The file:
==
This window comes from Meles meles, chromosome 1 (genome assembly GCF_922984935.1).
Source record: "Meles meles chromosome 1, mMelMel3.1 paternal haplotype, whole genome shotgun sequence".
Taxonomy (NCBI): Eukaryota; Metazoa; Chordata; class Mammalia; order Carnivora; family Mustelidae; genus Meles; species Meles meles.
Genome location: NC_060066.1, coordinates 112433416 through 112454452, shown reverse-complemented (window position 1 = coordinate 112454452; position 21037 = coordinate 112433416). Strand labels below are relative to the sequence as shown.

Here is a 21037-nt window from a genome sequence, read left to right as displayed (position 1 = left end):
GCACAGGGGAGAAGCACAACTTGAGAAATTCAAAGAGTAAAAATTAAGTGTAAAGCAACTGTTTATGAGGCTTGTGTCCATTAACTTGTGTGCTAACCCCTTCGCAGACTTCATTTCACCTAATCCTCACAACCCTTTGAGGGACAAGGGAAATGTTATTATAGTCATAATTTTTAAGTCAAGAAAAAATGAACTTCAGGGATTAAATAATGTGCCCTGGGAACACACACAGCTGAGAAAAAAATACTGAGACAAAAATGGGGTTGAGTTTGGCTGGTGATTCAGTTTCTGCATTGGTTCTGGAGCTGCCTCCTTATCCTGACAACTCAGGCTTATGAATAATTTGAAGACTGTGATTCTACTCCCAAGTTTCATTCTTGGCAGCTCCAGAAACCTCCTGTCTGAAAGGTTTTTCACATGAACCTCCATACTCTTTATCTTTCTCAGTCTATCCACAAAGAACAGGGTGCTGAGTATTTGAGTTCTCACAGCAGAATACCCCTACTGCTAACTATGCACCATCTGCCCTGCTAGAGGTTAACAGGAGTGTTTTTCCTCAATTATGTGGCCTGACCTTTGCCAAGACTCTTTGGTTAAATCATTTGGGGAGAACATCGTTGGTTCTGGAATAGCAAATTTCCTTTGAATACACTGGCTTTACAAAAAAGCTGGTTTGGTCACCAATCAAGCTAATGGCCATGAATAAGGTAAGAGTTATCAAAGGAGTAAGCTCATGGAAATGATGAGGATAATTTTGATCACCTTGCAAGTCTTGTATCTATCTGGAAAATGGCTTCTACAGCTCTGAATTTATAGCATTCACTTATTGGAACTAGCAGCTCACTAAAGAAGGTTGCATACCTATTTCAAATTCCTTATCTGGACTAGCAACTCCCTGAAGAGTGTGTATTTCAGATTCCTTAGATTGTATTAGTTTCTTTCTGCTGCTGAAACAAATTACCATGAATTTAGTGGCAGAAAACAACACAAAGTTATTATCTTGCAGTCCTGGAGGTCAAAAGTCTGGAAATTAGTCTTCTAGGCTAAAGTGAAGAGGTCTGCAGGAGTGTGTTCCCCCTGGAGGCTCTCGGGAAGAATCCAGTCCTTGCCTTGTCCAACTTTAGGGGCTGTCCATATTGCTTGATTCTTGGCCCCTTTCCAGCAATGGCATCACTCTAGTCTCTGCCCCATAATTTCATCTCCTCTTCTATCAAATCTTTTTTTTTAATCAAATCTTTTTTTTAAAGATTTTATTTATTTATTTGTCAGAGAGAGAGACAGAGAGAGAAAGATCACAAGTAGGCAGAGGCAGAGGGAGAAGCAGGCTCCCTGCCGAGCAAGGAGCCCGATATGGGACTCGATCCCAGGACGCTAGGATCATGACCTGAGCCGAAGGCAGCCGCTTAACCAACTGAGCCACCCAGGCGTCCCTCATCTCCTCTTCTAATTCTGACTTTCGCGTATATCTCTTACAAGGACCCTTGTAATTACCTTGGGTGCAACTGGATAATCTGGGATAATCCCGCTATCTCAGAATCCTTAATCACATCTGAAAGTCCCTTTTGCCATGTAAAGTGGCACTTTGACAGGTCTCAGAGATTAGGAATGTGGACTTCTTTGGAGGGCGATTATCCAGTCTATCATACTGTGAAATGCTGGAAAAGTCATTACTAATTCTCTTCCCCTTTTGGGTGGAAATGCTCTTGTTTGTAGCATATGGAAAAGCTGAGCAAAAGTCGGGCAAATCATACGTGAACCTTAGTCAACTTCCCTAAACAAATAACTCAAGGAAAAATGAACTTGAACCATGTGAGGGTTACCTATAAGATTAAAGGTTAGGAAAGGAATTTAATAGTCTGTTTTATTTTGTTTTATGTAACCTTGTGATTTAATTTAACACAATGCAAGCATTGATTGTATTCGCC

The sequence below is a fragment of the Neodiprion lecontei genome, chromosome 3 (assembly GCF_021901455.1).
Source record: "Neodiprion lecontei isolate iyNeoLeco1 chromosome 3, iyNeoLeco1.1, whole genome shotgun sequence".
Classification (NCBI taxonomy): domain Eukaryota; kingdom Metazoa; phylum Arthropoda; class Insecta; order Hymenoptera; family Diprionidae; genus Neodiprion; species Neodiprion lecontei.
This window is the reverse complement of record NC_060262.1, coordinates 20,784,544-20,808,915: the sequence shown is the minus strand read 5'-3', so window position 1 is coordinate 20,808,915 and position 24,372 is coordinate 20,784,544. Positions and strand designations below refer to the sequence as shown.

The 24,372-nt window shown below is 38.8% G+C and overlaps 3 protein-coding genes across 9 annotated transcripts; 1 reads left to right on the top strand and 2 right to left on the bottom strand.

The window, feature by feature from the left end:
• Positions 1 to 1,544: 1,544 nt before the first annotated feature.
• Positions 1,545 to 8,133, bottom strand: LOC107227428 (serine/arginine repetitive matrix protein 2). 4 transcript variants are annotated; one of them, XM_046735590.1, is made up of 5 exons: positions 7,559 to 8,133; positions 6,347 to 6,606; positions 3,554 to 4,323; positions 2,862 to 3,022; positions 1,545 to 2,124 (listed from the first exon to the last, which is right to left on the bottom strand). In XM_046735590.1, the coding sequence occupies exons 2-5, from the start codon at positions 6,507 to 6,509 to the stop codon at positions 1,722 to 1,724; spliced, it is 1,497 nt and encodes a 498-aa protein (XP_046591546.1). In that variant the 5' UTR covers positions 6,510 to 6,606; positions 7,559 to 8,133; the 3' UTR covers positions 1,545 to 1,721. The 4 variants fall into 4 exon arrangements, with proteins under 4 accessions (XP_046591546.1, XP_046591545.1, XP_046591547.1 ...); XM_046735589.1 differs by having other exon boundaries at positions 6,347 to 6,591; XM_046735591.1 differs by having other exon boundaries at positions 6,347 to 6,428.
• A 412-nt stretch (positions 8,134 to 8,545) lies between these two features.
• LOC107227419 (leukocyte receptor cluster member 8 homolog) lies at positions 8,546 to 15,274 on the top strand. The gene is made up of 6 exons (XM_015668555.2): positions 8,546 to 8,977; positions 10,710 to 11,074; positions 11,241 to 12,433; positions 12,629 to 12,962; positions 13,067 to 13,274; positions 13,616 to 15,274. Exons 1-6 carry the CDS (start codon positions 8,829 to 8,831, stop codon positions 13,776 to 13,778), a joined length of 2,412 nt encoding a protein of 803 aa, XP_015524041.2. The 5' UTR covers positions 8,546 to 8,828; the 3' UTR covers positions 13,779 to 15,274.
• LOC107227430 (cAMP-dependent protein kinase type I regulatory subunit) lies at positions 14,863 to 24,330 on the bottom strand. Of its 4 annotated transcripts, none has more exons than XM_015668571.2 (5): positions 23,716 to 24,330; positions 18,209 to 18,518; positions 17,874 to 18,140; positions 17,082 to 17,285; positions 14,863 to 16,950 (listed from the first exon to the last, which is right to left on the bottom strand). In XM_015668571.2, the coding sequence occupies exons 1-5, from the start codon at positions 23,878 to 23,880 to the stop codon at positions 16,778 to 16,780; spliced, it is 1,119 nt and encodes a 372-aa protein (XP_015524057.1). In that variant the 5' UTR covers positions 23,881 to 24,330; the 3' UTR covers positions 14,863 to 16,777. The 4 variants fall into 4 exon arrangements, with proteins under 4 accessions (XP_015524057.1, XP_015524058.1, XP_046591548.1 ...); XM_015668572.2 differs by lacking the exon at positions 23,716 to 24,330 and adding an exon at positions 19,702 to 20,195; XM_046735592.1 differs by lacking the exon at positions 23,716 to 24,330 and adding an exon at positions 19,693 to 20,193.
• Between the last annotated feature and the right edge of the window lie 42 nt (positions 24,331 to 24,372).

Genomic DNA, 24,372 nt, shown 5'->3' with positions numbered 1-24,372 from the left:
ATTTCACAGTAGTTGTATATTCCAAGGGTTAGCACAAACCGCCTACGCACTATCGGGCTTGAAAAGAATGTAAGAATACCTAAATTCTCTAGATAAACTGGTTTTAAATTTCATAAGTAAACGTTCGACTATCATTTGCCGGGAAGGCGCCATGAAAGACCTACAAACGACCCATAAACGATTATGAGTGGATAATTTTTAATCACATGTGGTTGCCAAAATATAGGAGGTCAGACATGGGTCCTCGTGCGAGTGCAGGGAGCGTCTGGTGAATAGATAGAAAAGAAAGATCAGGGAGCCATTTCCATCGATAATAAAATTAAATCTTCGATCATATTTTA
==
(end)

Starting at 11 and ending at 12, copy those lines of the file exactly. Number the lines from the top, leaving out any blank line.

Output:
The 24,372-nt window shown below is 38.8% G+C and overlaps 3 protein-coding genes across 9 annotated transcripts; 1 reads left to right on the top strand and 2 right to left on the bottom strand.

The window, feature by feature from the left end: